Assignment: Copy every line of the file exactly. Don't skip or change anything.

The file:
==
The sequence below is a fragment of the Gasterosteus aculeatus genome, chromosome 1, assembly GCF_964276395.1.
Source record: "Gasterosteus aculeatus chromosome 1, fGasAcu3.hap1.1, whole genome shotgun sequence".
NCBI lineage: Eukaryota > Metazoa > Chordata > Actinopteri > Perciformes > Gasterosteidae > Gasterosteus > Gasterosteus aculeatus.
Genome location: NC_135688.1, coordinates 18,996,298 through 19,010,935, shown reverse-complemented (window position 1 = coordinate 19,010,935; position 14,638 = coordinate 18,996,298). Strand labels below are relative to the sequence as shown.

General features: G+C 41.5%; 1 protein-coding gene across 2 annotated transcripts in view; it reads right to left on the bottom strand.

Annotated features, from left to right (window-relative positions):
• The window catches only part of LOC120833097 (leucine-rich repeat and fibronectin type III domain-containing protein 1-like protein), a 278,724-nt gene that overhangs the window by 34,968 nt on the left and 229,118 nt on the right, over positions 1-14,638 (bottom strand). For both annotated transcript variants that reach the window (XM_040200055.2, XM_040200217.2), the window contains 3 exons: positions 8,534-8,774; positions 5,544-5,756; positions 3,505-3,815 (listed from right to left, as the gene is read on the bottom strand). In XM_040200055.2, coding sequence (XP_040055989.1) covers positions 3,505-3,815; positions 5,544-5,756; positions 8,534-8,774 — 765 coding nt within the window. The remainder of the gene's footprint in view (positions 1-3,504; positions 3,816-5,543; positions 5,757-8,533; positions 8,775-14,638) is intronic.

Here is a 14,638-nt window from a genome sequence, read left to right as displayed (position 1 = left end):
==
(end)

The sequence below is a fragment of the Gasterosteus aculeatus genome, chromosome 1, assembly GCF_964276395.1.
Source record: "Gasterosteus aculeatus chromosome 1, fGasAcu3.hap1.1, whole genome shotgun sequence".
NCBI lineage: Eukaryota > Metazoa > Chordata > Actinopteri > Perciformes > Gasterosteidae > Gasterosteus > Gasterosteus aculeatus.
Genome location: NC_135688.1, coordinates 18,996,298 through 19,010,935, shown reverse-complemented (window position 1 = coordinate 19,010,935; position 14,638 = coordinate 18,996,298). Strand labels below are relative to the sequence as shown.

General features: G+C 41.5%; 1 protein-coding gene across 2 annotated transcripts in view; it reads right to left on the bottom strand.

Annotated features, from left to right (window-relative positions):
• The window catches only part of LOC120833097 (leucine-rich repeat and fibronectin type III domain-containing protein 1-like protein), a 278,724-nt gene that overhangs the window by 34,968 nt on the left and 229,118 nt on the right, over positions 1-14,638 (bottom strand). For both annotated transcript variants that reach the window (XM_040200055.2, XM_040200217.2), the window contains 3 exons: positions 8,534-8,774; positions 5,544-5,756; positions 3,505-3,815 (listed from right to left, as the gene is read on the bottom strand). In XM_040200055.2, coding sequence (XP_040055989.1) covers positions 3,505-3,815; positions 5,544-5,756; positions 8,534-8,774 — 765 coding nt within the window. The remainder of the gene's footprint in view (positions 1-3,504; positions 3,816-5,543; positions 5,757-8,533; positions 8,775-14,638) is intronic.

Here is a 14,638-nt window from a genome sequence, read left to right as displayed (position 1 = left end):